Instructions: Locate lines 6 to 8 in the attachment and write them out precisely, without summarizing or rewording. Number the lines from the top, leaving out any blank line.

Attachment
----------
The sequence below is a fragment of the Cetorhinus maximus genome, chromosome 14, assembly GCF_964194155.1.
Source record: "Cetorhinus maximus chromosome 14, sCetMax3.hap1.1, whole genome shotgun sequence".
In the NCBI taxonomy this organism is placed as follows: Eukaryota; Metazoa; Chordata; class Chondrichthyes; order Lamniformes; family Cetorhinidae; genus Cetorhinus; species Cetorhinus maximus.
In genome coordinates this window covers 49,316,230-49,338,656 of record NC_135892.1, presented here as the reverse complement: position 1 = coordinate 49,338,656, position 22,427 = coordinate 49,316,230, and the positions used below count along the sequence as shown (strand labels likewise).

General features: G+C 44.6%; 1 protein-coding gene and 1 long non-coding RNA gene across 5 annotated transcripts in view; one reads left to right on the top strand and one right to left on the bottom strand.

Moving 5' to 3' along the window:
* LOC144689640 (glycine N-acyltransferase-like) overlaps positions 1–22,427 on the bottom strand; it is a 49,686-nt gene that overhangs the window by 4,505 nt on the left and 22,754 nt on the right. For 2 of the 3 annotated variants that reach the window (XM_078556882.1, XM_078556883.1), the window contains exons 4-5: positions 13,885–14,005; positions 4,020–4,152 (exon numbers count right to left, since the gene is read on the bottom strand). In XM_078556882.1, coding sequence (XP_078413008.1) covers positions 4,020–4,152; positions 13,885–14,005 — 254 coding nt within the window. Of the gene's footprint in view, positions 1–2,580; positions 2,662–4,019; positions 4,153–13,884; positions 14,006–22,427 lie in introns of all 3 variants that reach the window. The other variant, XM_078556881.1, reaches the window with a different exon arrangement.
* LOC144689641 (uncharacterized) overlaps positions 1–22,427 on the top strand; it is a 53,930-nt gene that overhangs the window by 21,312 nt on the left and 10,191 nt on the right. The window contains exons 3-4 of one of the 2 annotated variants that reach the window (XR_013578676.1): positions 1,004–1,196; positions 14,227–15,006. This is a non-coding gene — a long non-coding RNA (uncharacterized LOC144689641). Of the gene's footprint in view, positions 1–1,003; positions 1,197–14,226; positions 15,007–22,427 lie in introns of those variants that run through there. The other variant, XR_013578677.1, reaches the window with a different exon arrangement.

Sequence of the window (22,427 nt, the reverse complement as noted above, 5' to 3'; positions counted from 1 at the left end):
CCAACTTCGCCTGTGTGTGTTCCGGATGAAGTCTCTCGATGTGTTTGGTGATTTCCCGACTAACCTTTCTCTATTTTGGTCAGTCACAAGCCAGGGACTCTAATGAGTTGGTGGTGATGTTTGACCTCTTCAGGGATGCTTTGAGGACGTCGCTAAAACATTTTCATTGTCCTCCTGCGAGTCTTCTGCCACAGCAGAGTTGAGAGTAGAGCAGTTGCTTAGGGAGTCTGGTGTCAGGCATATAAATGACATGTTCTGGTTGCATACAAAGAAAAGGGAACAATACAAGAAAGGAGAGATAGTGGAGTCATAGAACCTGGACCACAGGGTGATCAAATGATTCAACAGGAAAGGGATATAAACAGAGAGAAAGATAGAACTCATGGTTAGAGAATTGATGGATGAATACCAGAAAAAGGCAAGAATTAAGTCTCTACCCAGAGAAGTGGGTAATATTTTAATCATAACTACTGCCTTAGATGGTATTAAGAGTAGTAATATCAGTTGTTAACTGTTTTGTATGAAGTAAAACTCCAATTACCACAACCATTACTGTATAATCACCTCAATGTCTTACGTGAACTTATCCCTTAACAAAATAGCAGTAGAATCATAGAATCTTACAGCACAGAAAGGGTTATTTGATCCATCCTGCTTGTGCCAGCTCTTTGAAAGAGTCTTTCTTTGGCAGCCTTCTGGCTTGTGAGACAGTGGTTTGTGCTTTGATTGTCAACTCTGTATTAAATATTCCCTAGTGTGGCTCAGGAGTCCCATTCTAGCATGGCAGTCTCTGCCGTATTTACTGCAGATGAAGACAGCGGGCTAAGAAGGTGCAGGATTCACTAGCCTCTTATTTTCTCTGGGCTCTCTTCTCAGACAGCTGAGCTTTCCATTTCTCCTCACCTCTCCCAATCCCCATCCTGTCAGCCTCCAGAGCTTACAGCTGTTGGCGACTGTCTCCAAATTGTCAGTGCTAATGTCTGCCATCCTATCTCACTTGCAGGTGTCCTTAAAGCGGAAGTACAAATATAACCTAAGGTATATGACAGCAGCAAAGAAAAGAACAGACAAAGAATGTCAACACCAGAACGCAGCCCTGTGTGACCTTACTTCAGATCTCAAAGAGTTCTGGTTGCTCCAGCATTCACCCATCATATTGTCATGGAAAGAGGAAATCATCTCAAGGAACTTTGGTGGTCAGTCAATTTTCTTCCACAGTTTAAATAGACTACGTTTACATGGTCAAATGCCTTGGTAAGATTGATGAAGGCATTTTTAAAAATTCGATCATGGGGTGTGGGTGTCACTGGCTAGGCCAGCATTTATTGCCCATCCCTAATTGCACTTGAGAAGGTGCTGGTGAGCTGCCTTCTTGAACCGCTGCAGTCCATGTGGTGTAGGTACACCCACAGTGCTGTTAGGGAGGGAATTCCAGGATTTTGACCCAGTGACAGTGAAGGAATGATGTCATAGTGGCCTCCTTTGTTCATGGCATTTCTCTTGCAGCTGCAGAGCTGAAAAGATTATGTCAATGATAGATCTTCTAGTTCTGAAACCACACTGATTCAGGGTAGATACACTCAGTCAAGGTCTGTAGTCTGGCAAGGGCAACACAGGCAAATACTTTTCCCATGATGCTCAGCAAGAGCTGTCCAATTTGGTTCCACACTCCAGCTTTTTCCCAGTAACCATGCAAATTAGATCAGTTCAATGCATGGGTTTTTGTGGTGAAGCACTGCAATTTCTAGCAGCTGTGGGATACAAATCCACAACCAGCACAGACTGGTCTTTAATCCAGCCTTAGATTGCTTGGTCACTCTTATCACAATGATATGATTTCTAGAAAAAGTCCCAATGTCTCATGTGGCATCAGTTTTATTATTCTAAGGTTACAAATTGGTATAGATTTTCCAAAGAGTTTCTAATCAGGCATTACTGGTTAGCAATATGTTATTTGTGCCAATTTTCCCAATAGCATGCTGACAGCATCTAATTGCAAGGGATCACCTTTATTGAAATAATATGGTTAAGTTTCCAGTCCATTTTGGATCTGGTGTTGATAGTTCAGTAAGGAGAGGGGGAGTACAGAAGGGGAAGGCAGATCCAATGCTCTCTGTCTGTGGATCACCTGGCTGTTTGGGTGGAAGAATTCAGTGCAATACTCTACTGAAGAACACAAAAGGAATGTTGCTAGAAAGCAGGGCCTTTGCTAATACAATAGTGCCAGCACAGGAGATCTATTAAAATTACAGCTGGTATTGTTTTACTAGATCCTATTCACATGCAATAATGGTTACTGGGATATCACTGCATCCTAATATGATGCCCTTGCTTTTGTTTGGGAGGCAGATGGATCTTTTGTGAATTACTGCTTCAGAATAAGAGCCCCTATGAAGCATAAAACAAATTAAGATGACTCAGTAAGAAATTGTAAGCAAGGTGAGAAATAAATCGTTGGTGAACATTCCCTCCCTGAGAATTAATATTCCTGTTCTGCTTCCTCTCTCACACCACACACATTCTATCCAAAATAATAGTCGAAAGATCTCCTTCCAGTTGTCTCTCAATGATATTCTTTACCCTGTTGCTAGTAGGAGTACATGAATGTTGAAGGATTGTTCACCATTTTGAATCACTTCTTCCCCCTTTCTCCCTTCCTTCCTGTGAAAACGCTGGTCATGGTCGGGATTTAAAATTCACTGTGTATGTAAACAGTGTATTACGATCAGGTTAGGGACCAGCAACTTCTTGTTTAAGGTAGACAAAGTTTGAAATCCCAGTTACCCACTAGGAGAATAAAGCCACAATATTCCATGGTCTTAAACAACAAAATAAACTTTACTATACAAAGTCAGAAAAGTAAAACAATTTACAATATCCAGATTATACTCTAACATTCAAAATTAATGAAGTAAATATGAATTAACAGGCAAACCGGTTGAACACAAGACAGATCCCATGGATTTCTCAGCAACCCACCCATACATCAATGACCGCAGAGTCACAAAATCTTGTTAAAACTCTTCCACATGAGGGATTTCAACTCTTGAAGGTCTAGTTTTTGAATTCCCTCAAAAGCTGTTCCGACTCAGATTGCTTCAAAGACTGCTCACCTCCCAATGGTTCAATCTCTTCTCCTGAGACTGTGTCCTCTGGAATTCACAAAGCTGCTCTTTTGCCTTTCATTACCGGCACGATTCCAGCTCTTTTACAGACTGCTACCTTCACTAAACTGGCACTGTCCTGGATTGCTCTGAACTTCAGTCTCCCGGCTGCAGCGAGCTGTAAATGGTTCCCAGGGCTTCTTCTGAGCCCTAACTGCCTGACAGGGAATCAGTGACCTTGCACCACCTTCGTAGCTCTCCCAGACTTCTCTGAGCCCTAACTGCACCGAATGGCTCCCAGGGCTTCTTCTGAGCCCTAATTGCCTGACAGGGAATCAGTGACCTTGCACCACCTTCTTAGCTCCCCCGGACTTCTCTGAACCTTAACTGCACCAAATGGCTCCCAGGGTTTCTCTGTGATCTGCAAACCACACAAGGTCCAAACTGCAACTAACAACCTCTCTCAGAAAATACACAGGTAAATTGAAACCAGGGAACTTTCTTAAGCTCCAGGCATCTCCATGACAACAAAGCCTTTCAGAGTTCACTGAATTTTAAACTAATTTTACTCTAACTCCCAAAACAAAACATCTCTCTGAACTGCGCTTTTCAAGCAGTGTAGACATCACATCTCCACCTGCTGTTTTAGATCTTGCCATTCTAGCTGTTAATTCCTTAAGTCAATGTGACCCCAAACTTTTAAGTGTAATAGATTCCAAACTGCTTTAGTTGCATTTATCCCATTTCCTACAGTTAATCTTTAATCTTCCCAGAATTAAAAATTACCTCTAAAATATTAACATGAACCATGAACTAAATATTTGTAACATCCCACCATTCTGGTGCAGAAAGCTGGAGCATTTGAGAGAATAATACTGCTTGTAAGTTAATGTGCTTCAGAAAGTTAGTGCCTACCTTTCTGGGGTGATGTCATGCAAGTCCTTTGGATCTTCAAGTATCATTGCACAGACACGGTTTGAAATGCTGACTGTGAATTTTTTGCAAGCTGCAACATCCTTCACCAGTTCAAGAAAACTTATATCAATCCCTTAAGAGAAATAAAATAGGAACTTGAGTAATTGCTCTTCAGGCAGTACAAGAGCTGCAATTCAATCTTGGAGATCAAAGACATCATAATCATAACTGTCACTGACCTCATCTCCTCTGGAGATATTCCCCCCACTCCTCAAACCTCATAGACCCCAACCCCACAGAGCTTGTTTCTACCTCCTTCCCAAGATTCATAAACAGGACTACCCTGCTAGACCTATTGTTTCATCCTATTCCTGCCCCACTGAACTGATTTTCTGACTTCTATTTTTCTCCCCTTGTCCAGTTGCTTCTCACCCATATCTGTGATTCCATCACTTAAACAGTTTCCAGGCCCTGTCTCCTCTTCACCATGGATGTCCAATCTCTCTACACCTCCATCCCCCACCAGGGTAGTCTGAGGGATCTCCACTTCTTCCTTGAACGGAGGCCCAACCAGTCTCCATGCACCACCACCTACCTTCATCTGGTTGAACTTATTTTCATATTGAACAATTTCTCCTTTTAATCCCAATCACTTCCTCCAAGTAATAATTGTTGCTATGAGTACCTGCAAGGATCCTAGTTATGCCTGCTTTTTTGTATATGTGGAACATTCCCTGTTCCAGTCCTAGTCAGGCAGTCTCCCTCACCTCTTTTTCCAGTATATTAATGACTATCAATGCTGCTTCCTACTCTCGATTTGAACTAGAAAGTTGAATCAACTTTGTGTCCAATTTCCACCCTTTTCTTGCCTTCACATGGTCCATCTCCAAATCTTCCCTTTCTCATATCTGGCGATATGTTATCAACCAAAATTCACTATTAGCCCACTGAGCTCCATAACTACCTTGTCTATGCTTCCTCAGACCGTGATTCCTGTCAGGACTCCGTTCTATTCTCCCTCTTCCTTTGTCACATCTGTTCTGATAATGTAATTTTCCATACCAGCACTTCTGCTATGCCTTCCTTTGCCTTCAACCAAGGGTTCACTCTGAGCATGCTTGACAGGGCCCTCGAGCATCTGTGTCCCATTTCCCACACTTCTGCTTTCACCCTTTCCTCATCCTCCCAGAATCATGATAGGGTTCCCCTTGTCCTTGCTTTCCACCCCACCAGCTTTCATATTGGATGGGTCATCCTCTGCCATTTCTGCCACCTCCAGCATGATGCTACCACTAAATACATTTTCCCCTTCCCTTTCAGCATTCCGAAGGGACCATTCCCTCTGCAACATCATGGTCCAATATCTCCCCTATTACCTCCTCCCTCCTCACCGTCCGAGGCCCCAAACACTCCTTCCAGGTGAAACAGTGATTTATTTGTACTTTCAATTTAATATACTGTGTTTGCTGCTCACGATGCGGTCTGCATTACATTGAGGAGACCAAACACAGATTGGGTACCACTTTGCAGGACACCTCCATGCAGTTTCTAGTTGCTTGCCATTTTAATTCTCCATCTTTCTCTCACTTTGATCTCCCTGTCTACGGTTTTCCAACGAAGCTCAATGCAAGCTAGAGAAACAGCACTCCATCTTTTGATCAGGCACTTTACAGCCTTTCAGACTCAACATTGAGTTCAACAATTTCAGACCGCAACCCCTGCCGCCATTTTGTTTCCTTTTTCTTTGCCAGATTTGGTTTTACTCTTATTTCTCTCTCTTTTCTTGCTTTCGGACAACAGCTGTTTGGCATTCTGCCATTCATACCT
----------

Moving 5' to 3' along the window:
* LOC144689640 (glycine N-acyltransferase-like) overlaps positions 1–22,427 on the bottom strand; it is a 49,686-nt gene that overhangs the window by 4,505 nt on the left and 22,754 nt on the right. For 2 of the 3 annotated variants that reach the window (XM_078556882.1, XM_078556883.1), the window contains exons 4-5: positions 13,885–14,005; positions 4,020–4,152 (exon numbers count right to left, since the gene is read on the bottom strand). In XM_078556882.1, coding sequence (XP_078413008.1) covers positions 4,020–4,152; positions 13,885–14,005 — 254 coding nt within the window. Of the gene's footprint in view, positions 1–2,580; positions 2,662–4,019; positions 4,153–13,884; positions 14,006–22,427 lie in introns of all 3 variants that reach the window. The other variant, XM_078556881.1, reaches the window with a different exon arrangement.
* LOC144689641 (uncharacterized) overlaps positions 1–22,427 on the top strand; it is a 53,930-nt gene that overhangs the window by 21,312 nt on the left and 10,191 nt on the right. The window contains exons 3-4 of one of the 2 annotated variants that reach the window (XR_013578676.1): positions 1,004–1,196; positions 14,227–15,006. This is a non-coding gene — a long non-coding RNA (uncharacterized LOC144689641). Of the gene's footprint in view, positions 1–1,003; positions 1,197–14,226; positions 15,007–22,427 lie in introns of those variants that run through there. The other variant, XR_013578677.1, reaches the window with a different exon arrangement.